Little is known of the ecological interactions of Syncarpha recurvata . The beautiful flowerheads are likely to play a role in attracting an animal pollinator, but no record exists of who this pollinator might be.

Syncarpha seeds (called achenes or cypselae) are small and light and bear a crown of feathery hairs (called a pappus ) which is likely to aid in wind dispersal.

Syncarpha recurvata is highly specialized on a unique soil type which consists of ancient marine sediments compacted to form soft calcrete. This habitat-specificity is likely to be one of the factors that limits its distribution range, confining it to small areas where this soil type is exposed.

Uses and cultural aspects
The flowerheads of Syncarpha recurvata are exceptionally attractive and are commonly used as ornamental cut-flowers by members of the public. Since the colourful parts of the flowerhead consist of dry, papery bracts, they make good everlasting displays together with dried grasses.

Mature head
©G.A. Verboom.

Growing Syncarpha recurvata

This plant is likely to make an extremely attractive high groundcover or border in lime-rich areas or special calcareous-soil sections of the garden. Alternatively, it could be grown in pots containing a mixture of calcareous soil and peat.

Although it is not currently often cultivated, the propagation of S. recurvata has been investigated in order to attempt ex situ conservation (Swart 2006). Several propagation methods were successful, but the recommended propagation method is air-layering.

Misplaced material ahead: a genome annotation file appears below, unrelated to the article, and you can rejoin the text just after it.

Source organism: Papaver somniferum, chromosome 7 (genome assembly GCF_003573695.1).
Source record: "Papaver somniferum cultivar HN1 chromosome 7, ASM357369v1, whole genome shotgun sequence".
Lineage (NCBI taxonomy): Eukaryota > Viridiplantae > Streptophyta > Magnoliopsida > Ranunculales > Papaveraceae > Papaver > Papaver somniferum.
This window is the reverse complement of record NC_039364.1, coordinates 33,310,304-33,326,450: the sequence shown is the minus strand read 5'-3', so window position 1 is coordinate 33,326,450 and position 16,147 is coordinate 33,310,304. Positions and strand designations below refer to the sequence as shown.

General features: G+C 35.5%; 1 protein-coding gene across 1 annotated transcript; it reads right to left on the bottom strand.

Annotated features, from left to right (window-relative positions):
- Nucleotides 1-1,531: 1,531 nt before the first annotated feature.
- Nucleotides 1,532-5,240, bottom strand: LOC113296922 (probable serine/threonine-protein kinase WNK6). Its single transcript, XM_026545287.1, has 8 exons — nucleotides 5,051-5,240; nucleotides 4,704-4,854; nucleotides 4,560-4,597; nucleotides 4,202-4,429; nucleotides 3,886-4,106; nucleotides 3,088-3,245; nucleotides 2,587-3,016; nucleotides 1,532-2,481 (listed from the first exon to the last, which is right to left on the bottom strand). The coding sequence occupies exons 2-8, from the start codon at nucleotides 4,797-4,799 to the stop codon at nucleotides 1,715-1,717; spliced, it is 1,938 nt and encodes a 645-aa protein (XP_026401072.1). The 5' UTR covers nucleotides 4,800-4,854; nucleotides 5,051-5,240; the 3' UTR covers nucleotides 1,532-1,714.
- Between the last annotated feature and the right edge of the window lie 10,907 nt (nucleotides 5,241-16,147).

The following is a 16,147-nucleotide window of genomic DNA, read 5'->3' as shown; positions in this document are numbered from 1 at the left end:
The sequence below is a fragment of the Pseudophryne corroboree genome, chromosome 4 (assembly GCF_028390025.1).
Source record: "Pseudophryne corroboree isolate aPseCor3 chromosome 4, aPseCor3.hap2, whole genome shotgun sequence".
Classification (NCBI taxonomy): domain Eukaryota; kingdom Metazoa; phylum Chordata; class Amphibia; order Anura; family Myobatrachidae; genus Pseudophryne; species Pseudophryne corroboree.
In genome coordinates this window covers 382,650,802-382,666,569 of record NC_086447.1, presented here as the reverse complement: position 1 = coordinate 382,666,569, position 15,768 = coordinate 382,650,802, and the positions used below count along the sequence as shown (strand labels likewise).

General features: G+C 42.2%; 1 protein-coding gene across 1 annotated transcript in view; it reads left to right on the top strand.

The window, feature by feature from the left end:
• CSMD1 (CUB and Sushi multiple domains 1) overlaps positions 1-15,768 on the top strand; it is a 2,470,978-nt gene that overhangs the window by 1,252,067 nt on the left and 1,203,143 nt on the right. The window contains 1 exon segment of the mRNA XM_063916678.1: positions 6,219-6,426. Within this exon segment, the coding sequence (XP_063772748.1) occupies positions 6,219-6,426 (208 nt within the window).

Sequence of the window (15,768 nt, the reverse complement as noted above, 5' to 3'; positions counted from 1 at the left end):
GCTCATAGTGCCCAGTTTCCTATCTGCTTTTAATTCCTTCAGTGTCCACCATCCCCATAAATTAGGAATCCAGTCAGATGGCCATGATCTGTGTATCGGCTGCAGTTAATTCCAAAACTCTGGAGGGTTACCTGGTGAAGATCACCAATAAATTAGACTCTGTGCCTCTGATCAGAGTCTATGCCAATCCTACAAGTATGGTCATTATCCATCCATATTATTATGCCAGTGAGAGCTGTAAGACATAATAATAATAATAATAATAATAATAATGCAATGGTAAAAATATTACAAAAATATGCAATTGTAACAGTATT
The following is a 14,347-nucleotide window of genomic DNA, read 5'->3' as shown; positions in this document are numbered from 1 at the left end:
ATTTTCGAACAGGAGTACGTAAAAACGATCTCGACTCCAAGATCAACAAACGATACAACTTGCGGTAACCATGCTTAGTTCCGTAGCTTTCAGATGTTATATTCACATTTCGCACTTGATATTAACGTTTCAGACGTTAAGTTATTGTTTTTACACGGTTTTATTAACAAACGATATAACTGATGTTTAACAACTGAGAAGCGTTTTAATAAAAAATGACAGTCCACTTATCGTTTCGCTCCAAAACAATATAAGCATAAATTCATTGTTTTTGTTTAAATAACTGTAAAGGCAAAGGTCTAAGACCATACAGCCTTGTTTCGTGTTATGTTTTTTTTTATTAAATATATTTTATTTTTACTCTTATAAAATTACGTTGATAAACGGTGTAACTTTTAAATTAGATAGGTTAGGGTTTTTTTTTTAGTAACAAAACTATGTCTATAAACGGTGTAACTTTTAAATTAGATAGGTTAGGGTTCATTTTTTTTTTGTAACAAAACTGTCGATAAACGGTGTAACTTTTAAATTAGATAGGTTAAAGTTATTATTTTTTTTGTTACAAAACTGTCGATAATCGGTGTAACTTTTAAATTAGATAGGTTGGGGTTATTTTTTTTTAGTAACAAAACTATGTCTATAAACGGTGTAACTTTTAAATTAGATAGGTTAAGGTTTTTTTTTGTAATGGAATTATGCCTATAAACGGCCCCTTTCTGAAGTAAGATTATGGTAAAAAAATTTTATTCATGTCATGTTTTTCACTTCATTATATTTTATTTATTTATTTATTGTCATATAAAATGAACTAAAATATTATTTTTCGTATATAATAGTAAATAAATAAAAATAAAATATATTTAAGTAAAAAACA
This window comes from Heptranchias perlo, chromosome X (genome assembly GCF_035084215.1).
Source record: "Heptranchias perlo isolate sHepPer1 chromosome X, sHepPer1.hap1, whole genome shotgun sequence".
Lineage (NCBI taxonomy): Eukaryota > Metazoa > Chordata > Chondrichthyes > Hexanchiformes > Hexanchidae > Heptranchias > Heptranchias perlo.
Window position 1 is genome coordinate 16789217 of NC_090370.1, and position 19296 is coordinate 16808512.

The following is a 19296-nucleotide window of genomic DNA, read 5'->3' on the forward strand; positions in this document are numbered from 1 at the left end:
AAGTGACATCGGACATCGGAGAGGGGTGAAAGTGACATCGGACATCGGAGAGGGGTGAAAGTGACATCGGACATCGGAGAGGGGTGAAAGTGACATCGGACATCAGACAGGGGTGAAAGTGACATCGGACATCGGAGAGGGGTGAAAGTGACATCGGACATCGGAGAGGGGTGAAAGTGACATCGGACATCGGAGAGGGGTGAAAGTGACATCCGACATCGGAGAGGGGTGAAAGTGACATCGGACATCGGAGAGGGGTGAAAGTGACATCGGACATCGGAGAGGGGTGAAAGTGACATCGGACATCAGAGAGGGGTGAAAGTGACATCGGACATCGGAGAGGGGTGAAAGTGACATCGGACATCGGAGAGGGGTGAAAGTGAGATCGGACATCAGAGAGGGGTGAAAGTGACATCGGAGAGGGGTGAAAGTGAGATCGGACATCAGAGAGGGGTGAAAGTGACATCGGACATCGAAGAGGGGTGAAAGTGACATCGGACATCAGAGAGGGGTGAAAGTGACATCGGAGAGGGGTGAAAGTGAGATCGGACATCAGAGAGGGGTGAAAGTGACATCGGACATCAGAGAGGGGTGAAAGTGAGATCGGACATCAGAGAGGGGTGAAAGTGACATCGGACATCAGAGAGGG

For air-layering a 5 mm section of bark was removed from two to five healthy stems of each individual by Swart (2006). The section of the stem was then treated with ‘Seradix© no.1' and covered with 50 ml of a 1:1 mixture of calcareous soil and coir secured to the stem with aluminium foil. After 4 weeks a 40% rooting success was recorded. Although this is a low percentage, a branch that did not root in air-layering can remain on the plant to attempt air-layering later or to aid in additional growth of the mother plant. Air-layering is therefore less destructive and more sustainable than taking cuttings. This is an important fact to consider, as this is an endangered species.

For cuttings, rooting success was 50 % after four weeks in the study by Swart (2006). Cuttings of 100 mm length were taken from the stems of healthy plants. Leaves from the lower 20 mm of the cutting was removed and treated with ‘Seradix© no. 1'. Cuttings were placed in a 1:1 mixture of calcareous soil and coir. These cuttings were then placed in a humid environment to promote rooting (small misting tunnels was constructed for this by Swart (2006)).

The plants can also be propagated from seed, although germination success is generally low (around 20 %). Success is enhanced by sorting the seeds and choosing mature achenes (dark with a swollen appearance) harvested under dry conditions throughout winter. Seeds should be stored for several months to allow after-ripening, before attempting to germinate them.

References and further reading

  • Swart, P.A. 2006. Horticultural propagation of the threatened species, Syncarpha recurvata (L.f.) B.Nord. Unpublished MSc. thesis, Faculty of Science, Nelson Mandela Metropolitan University.
  • Trinder-Smith, T.H. 2003. The Levyns Guide to the plant genera of the Southwestern Cape. Contributions from the Bolus Herbarium No. 21.


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All photographs taken by G.A. Verboom.